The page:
Well everyone knows you can’t make an omelette with out breaking eggs….! The origin of this phrase is unclear – may be Lenin, may be Robert Louis Stevenson – but it basically means that you can’t make something wonderful without possibly spoiling something else!
The Easiest Supper Of Them All?!
An omelette must be one of the easiest suppers of them all – anyone can do it – and at under £1 per person they are very low cost too! Eat them plain, stuff with filling or serve with potatoes and salad, it is a meal that is ready in minutes – from fridge to table! Great for students, families on a budget, people in a hurry, very hungry people who need something to eat straight away!
The Quest For The Perfect Omelette
Because making an omelette is so easy, chefs tend to put their slant on it by suggestingthe secret thing you must do to make the perfect omelette – whatever that is. And you get articles like this one in the Guardian that tends to make cooking a simple omelette more complicated than it should be.
The Basics For a Good Omelette
Having said that, there are few pointers to cooking a good omelette – and these are mine.
- Use tasty eggs – the best eggs are locally produced, free range eggs and ideally orgainic. If you know of a local supplier who produces the tastiest eggs – make your omelettes from these. They are often no more expensive than the supermarkets free range eggs. It also means you can find out how the hens are kept too.
- Use the right size pan – 7 to 9 inches. I am not suggesting you have a pan especially for omelettes. A small frying pan is useful for many things such as frying eggs and bacon, or fried onions or a whole host of things. Just if your pan is too large your omelette will be too thin. And it should be non-stick or cast iron. Something like this one is ideal – Tefal Specifics Omelette Pan, Non Stick, 20cm
- Prepare your fillings so you have them to hand ready before you cook the omelette – grated cheese, chopped tomatoes, cooked bacon pieces, chopped ham, etc.
- Have any accompanying salad, or vegetables all ready to serve as soon as the omelette is ready
- Whisk the omelettes well to get a bit of air into them (well that is how I like them – may be not for everyone) – but do not overwhisk or the egss become tough – maximum 20-30 seconds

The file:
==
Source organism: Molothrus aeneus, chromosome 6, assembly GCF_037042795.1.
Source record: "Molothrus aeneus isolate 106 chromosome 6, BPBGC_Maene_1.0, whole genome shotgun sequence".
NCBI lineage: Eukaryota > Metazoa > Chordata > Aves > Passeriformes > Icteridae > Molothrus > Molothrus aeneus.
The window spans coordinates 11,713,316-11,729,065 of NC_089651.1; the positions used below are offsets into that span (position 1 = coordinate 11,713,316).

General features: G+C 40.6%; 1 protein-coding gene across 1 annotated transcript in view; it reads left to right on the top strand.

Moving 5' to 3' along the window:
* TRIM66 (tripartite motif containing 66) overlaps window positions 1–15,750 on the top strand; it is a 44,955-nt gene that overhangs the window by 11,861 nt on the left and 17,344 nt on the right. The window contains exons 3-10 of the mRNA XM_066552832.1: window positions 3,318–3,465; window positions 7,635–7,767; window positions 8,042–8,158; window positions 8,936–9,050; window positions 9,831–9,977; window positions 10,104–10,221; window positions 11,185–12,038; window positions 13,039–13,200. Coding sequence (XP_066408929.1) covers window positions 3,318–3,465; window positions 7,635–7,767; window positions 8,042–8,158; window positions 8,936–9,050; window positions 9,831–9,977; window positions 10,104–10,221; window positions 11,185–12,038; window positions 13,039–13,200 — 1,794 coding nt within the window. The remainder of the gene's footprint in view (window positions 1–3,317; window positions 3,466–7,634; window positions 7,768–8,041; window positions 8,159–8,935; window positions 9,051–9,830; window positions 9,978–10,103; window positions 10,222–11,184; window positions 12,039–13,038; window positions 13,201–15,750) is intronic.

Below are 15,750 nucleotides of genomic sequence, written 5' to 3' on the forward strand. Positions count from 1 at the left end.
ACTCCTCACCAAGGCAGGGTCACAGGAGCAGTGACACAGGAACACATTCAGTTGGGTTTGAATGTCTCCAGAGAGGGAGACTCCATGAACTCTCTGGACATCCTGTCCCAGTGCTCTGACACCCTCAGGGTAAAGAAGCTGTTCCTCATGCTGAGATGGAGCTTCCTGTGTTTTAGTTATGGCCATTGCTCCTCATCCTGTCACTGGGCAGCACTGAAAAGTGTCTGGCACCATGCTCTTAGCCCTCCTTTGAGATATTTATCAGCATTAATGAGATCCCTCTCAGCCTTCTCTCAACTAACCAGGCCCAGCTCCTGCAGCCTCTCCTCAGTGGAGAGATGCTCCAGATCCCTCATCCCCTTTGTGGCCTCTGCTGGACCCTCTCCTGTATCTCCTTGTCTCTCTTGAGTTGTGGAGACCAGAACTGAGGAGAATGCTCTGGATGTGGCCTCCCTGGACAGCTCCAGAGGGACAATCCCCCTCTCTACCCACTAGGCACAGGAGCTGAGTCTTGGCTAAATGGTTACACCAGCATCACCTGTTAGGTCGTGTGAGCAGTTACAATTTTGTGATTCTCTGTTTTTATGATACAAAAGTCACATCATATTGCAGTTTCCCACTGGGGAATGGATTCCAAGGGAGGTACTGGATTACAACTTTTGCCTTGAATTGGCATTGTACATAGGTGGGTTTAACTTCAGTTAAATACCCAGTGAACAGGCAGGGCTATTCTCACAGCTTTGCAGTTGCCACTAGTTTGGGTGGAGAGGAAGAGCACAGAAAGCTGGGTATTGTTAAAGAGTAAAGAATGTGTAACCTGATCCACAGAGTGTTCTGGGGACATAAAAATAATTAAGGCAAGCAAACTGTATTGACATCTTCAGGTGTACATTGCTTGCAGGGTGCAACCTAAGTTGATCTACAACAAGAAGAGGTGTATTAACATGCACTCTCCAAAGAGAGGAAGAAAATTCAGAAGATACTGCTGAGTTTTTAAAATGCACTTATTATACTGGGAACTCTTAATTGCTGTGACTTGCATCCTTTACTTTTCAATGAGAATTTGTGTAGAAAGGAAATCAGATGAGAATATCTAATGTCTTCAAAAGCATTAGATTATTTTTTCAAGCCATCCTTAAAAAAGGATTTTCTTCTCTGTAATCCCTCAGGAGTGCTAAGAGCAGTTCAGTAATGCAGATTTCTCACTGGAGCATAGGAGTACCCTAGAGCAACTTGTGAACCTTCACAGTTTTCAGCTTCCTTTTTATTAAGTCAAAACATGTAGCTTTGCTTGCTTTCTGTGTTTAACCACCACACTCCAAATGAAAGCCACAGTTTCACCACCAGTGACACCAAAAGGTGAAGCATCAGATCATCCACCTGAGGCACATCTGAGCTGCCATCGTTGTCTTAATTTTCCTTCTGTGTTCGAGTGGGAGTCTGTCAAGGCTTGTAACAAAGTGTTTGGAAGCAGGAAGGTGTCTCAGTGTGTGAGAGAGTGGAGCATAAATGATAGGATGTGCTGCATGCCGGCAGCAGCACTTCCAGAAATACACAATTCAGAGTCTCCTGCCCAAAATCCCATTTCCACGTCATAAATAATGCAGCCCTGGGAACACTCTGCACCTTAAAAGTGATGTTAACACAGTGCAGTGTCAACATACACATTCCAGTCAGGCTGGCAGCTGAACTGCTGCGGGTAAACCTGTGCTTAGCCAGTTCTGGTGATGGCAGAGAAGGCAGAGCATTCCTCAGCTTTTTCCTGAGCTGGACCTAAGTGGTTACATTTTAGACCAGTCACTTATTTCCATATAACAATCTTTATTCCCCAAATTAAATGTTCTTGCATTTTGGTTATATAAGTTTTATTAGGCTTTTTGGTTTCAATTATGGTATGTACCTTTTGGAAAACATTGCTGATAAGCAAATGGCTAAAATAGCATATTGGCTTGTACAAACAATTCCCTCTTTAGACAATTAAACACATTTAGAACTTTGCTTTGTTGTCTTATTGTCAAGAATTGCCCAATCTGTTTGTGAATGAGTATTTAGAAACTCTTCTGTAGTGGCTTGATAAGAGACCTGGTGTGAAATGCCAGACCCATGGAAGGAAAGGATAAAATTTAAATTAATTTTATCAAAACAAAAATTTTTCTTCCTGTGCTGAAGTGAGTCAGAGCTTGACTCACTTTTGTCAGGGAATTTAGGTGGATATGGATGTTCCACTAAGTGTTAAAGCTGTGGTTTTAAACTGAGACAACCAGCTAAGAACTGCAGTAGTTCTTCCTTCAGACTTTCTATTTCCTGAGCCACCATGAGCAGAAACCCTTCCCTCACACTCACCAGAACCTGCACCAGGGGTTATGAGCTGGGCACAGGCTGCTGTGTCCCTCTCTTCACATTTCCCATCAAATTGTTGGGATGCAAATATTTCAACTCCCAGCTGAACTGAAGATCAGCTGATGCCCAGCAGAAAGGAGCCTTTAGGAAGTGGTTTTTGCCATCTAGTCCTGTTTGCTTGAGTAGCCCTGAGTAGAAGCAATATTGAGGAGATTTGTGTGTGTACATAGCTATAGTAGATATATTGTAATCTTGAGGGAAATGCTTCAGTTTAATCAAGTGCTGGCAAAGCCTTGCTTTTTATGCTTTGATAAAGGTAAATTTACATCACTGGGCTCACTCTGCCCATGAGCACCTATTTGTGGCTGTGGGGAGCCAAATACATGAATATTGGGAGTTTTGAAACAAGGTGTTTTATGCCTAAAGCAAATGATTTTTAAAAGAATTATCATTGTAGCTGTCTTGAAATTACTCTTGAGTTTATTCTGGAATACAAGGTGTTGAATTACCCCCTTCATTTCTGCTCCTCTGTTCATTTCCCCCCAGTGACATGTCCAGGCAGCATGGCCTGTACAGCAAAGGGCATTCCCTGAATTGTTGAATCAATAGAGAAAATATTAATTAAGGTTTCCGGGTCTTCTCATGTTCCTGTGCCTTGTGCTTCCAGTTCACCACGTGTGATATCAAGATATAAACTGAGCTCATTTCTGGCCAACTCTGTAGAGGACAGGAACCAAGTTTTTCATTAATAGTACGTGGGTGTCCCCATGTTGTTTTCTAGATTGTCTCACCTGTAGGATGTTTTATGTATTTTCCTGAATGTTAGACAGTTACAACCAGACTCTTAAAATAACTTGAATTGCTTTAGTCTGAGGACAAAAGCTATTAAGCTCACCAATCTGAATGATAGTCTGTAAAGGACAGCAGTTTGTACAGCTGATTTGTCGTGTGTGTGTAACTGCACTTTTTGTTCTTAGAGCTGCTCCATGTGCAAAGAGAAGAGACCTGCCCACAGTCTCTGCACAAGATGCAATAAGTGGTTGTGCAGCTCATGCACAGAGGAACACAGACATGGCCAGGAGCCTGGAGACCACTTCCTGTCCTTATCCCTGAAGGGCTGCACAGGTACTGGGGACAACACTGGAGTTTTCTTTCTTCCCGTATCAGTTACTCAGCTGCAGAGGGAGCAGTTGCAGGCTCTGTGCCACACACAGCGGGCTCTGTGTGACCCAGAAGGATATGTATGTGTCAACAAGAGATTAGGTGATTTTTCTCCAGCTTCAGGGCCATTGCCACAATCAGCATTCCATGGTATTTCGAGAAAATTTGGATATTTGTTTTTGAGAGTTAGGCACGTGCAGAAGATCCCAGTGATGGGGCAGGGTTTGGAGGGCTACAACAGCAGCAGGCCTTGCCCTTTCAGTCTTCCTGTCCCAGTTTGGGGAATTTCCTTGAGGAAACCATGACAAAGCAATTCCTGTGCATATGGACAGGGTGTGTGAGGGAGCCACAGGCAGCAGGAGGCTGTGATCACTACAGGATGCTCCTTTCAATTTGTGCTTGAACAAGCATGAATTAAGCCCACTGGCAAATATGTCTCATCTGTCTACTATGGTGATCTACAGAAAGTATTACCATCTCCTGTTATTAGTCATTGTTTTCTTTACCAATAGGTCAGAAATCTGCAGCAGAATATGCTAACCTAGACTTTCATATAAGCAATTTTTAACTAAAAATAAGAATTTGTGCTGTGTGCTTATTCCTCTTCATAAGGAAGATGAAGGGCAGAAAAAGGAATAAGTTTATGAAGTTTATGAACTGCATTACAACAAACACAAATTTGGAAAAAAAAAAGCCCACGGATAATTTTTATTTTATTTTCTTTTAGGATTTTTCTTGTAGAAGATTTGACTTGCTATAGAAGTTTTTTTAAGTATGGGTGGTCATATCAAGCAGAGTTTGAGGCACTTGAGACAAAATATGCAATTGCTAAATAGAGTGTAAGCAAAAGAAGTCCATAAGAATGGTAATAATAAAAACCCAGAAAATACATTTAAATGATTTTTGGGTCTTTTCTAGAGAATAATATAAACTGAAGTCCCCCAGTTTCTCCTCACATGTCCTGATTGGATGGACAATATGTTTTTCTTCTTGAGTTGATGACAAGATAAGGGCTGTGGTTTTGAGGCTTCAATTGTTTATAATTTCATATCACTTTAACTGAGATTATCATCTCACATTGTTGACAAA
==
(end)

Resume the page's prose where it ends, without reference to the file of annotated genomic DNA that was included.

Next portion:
- Use butter – that is for the best taste but of for health or other resons you do not want to use butter, sunflower oil or similar is, of course fine
- If you are cooking more than one omelette and you want eat them all at the same time, have the oven on (about 120 degrees C) to keep the cooked ones warm while you cook the others – but don’t leave it too long. Omelettes are definitely best fresh from the pan!
- Have some back pepper and a little salt ready for some simple seasoning that is the making of the perfect omelette!
So get ready to make your delicious, simple supper!
Recipe For Making An Omelette
- 3 eggs
- 1 knob butter or teaspoonful of oil
- Filling of your choice tablespoon of grated cheese/ chopped fresh tomatoes, sweetcorn, cooked bacon bits, ham
- Break the eggs into a medium sized bowl
- using a fork or whisk, beat the eggs well for about 20 seconds until all the yolk ad white is incorporated
- Place the butter (or oil) in a 7- 9 inch (20cm) pan
- Heat until melted and hot (test ihot by seeing if a coupel fo drops of wate sizzle on contact)
- Pour in the eggs – they will immediately start to solidify
- With a wooden spatual or silicone fish slice gently move the cooked egg to the middle to allow the liquid egg to reach the pan to cook
- Continue until almost cooked
- Add your filling to one half of the omlettes
- Flip over the other half using the spatuala
- Cook for another 10-15 seconds to allow th fillling to warm through, dlipping it over halfway through
- Serve immediately